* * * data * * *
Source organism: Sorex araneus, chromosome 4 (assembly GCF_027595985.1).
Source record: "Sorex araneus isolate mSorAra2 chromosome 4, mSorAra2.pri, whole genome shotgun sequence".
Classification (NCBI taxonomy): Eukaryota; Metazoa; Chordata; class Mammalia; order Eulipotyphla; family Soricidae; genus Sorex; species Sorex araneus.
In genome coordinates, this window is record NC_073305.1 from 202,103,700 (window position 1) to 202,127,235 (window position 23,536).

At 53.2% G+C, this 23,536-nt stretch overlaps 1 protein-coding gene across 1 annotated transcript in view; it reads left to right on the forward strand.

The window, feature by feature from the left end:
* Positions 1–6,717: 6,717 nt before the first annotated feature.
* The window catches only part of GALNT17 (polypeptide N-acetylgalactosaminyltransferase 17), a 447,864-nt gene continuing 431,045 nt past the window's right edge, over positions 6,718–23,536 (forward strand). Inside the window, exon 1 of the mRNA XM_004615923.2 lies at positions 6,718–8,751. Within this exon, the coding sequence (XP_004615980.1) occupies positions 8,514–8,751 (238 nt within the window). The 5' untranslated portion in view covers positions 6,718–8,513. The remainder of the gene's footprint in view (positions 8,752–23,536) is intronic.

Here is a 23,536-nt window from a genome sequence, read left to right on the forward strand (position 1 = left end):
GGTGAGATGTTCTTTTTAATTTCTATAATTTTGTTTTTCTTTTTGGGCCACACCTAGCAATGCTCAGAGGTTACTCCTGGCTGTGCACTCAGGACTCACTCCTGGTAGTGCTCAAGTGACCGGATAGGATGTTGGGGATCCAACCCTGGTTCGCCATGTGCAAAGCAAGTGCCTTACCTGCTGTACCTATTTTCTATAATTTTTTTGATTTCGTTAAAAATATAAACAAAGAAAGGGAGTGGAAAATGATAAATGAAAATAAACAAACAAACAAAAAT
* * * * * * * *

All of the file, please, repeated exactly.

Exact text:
Source organism: Sorex araneus, chromosome 4 (assembly GCF_027595985.1).
Source record: "Sorex araneus isolate mSorAra2 chromosome 4, mSorAra2.pri, whole genome shotgun sequence".
Classification (NCBI taxonomy): Eukaryota; Metazoa; Chordata; class Mammalia; order Eulipotyphla; family Soricidae; genus Sorex; species Sorex araneus.
In genome coordinates, this window is record NC_073305.1 from 202,103,700 (window position 1) to 202,127,235 (window position 23,536).

At 53.2% G+C, this 23,536-nt stretch overlaps 1 protein-coding gene across 1 annotated transcript in view; it reads left to right on the forward strand.

The window, feature by feature from the left end:
* Positions 1–6,717: 6,717 nt before the first annotated feature.
* The window catches only part of GALNT17 (polypeptide N-acetylgalactosaminyltransferase 17), a 447,864-nt gene continuing 431,045 nt past the window's right edge, over positions 6,718–23,536 (forward strand). Inside the window, exon 1 of the mRNA XM_004615923.2 lies at positions 6,718–8,751. Within this exon, the coding sequence (XP_004615980.1) occupies positions 8,514–8,751 (238 nt within the window). The 5' untranslated portion in view covers positions 6,718–8,513. The remainder of the gene's footprint in view (positions 8,752–23,536) is intronic.

Here is a 23,536-nt window from a genome sequence, read left to right on the forward strand (position 1 = left end):
GGTGAGATGTTCTTTTTAATTTCTATAATTTTGTTTTTCTTTTTGGGCCACACCTAGCAATGCTCAGAGGTTACTCCTGGCTGTGCACTCAGGACTCACTCCTGGTAGTGCTCAAGTGACCGGATAGGATGTTGGGGATCCAACCCTGGTTCGCCATGTGCAAAGCAAGTGCCTTACCTGCTGTACCTATTTTCTATAATTTTTTTGATTTCGTTAAAAATATAAACAAAGAAAGGGAGTGGAAAATGATAAATGAAAATAAACAAACAAACAAAAAT